The issue in this case was whether the Credit Repair Organizations Act (CROA) creates a remedy that is not subject to arbitration. CROA provides debt-ridden consumers with important remedies against companies that prey on them by claiming to help them repair their credit ratings but in fact provide services of dubious or no value.
CROA provides that the “rights” that it affords consumers cannot be waived, and that a consumer’s rights under the law include “the right to sue.” An arbitration agreement, in its essence, is a waiver of the right to sue. We argued that CROA’s unusual combination of a provision protecting all rights against waiver with another provision recognizing that the ability to sue falls within the scope of the term “rights” under the statute rendered an agreement to arbitrate CROA disputes invalid.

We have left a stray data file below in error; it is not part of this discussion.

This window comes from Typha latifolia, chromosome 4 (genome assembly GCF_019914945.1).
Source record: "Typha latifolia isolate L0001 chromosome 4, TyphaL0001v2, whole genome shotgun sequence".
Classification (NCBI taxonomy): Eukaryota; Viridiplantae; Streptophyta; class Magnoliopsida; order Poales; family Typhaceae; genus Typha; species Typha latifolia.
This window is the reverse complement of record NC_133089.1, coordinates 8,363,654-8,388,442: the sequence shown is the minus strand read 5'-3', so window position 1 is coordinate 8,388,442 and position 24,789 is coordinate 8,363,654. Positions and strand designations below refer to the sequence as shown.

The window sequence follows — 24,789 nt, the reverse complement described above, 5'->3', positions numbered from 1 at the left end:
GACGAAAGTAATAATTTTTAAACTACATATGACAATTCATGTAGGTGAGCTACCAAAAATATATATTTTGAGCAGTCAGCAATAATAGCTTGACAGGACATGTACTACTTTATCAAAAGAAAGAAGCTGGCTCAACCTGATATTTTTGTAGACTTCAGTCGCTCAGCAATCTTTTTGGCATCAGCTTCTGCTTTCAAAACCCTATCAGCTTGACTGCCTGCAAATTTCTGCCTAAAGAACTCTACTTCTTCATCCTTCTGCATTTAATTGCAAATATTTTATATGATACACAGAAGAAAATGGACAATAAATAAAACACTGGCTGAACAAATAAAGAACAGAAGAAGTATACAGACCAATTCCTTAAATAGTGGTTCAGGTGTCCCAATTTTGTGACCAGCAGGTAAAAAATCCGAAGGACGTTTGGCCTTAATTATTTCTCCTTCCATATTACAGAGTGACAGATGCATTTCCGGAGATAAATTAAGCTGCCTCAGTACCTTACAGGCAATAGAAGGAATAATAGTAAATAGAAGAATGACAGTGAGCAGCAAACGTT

On January 10, 2012 the Supreme Court ruled 8-1 in favor of the petitioner.